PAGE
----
But it is also used to profile and track children for targeted marketing and advertising, including for products that are harmful or inappropriate for them. This is an enormously powerful and self-perpetuating tool that companies can use to extract more and more data from their users, including children, to generate more revenue.

This data has no age restriction. Children’s data is collected, used, stored and sold in exactly the same way as adults’ data. Even data created by parents, friends or schools, or data gathered through tracking and monitoring devices, can shape a child’s data profile. In some cases, data may even have been gathered before birth and certainly before children are able to knowingly consent to its collection and use.3

What we can do 
For parents, governments and the technology industry, this represents not just a concern, but a fundamental responsibility to develop proactive, preventative and protective measures, that transfer some control and power to children and young people over their data, while finding ways to keep them safe and protected.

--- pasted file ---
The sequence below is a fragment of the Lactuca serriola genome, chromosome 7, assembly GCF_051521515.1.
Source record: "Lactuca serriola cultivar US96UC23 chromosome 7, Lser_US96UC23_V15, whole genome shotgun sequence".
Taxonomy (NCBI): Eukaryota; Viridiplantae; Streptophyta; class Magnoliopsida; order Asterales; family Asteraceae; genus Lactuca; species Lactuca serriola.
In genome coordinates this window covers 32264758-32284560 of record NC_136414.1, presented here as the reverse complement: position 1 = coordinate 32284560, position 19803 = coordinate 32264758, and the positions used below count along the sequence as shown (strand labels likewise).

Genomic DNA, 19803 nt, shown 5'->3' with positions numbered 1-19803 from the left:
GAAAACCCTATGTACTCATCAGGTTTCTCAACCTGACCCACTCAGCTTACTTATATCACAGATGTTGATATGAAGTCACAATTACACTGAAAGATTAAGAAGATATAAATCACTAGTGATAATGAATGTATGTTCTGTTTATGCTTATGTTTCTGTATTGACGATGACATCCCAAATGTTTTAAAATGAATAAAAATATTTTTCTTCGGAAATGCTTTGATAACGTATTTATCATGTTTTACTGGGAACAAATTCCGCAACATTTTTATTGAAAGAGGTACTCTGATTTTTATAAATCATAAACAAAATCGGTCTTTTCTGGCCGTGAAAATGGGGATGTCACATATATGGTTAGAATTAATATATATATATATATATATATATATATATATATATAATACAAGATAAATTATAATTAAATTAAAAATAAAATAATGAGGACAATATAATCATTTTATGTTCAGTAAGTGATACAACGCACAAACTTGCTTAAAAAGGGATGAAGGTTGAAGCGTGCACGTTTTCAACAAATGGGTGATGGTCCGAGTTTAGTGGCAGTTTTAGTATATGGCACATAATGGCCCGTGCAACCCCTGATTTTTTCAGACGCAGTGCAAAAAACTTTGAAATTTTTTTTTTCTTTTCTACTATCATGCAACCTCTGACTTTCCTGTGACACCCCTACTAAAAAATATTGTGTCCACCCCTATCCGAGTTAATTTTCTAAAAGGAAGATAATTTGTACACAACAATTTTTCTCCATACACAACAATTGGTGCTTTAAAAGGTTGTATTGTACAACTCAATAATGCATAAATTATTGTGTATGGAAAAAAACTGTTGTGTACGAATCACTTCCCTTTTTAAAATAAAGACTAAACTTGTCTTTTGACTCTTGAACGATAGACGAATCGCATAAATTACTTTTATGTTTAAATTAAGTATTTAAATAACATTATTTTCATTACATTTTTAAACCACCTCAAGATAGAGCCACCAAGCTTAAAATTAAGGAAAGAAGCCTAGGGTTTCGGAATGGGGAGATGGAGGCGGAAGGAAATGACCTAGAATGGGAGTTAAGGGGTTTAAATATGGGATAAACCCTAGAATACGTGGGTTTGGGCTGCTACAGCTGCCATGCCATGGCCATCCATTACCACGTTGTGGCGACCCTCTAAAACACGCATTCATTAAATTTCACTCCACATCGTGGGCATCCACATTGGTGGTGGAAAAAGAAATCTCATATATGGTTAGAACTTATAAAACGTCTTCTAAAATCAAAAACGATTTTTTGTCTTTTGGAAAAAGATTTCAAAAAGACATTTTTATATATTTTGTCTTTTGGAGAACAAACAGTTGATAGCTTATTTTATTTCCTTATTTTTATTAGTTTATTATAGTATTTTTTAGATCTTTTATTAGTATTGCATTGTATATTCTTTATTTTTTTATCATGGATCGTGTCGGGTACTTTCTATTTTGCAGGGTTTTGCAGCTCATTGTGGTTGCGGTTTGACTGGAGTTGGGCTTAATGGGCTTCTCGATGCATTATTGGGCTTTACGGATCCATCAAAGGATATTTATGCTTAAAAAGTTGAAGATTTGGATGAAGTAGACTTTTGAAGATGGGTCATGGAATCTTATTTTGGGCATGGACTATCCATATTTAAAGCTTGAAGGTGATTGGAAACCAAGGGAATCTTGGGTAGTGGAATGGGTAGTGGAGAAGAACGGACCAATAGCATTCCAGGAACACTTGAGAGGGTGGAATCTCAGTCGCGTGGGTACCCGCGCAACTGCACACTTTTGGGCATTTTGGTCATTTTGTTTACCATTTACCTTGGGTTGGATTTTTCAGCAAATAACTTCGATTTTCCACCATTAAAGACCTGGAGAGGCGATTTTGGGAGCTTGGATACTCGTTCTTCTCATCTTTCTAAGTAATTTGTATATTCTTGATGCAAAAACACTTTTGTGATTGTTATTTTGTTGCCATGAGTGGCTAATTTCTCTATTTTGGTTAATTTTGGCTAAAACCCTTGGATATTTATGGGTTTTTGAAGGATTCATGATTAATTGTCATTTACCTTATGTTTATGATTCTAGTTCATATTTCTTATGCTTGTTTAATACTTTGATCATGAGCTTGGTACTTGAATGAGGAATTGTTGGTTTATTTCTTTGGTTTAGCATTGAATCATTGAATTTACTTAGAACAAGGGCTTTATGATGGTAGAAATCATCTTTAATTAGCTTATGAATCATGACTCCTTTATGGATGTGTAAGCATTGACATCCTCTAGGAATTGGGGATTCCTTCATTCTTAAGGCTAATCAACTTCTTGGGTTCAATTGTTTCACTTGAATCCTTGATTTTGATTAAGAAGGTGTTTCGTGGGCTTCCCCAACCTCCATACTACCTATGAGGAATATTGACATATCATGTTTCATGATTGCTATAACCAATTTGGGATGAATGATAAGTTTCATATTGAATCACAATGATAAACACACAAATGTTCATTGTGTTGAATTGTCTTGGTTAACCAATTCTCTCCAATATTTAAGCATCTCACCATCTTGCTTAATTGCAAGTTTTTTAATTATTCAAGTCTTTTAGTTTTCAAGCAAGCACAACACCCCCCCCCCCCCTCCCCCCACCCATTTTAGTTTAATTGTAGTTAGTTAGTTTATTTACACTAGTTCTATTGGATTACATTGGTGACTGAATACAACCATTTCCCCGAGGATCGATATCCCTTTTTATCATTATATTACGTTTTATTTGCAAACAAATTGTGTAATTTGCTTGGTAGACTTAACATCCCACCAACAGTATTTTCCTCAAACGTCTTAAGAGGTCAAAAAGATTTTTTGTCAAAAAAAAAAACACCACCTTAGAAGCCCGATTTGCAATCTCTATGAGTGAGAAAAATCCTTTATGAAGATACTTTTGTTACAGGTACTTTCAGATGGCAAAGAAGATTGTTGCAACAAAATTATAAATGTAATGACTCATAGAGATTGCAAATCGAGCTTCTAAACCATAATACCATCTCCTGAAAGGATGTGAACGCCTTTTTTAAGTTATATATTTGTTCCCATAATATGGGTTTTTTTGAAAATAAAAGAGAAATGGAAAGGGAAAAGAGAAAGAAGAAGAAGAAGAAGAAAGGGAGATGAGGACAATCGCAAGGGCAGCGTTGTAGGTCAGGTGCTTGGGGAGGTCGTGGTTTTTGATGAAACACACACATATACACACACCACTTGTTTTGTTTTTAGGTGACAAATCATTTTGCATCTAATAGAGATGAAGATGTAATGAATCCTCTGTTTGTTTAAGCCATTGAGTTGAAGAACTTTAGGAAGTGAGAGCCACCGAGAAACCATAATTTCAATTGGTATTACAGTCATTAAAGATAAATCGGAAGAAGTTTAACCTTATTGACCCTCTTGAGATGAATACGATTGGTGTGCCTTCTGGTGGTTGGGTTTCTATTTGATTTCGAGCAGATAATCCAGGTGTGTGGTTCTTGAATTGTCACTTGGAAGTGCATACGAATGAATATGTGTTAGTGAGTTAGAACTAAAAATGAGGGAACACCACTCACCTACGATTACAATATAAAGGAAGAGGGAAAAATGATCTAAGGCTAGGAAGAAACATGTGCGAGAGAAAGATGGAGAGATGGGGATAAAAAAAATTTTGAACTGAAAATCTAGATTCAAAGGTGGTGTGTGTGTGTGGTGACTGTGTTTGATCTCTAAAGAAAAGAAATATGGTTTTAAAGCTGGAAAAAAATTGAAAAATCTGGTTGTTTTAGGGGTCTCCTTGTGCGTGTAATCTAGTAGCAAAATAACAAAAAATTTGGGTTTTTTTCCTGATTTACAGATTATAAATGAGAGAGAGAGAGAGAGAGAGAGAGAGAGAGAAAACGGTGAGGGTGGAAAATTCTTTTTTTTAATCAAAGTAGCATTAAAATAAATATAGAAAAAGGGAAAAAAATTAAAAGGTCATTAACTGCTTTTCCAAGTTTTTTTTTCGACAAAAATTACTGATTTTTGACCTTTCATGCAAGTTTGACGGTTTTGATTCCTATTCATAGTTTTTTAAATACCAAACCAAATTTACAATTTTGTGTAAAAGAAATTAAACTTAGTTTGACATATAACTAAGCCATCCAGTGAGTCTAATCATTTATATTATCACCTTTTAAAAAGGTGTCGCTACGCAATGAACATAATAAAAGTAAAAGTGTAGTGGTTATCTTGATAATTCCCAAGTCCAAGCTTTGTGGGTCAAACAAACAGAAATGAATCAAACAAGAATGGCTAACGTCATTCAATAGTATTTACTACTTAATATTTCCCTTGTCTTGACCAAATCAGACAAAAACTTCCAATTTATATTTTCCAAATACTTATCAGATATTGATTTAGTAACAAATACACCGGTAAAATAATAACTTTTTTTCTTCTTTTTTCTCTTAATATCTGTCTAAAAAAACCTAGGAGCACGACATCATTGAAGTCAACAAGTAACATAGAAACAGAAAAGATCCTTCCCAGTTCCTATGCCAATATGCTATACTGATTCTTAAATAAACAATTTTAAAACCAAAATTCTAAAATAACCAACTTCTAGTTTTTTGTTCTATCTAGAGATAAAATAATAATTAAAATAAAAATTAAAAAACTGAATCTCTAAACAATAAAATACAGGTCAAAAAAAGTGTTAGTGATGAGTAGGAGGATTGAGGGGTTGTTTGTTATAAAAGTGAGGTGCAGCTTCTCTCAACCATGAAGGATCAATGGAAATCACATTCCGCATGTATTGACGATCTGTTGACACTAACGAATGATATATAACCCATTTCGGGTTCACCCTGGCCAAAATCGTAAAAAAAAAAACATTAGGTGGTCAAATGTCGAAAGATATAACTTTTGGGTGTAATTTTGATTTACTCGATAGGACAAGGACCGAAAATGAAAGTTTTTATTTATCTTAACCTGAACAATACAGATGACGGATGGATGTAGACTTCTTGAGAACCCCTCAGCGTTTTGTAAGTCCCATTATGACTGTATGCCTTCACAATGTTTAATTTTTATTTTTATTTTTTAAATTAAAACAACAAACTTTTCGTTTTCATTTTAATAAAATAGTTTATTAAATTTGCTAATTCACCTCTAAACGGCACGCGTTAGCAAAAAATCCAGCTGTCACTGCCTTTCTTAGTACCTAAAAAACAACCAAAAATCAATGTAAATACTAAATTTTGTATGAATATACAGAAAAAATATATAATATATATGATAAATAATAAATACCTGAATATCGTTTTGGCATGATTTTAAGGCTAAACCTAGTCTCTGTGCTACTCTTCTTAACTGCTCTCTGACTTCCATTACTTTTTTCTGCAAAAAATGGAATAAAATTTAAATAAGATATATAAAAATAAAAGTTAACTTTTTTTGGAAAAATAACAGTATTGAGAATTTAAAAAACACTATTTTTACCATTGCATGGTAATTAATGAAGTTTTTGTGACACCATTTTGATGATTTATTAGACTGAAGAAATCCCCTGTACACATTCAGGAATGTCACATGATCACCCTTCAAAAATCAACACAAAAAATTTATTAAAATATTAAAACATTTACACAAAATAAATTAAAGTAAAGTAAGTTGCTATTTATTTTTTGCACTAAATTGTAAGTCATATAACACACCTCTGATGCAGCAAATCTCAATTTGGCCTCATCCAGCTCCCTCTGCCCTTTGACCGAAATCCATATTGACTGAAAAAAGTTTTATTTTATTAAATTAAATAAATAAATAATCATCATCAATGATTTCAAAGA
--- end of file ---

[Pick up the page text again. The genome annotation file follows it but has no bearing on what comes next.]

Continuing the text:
For the most part, regulatory structures have not kept pace with this astonishing rise of digital data collection and usage. Therefore, we call on governments and the technology industry to work together to strengthen policies and regulatory frameworks that protect children’s data across its entire life-cycle: from data creation and collection, through its use, storage and processing, to its destruction. 

This includes the right to have personal data erased – the ‘right to be forgotten’ – which is especially important for children as they navigate their path through childhood, and forge digital identities along the way. 

The European General Data Protection Regulation provides a useful model. It indicates that internet users, including children, should be given clear and transparent privacy notices that explain to children how their data will be collected and processed. It also goes one step further, saying that everyone, including children and young people, should have access to their personal data and the chance to fix any incorrect information. 

This is especially important when privacy terms and conditions on social media platforms are often barely understood by highly educated adults, let alone children.4 Children need to have real opt-in or opt-out opportunities in relation to how their data are used by the provider or other commercial entities, and terms and conditions need to be clear and understandable for children. As some children have argued themselves, this should extend to deleting historical social media profiles, for example.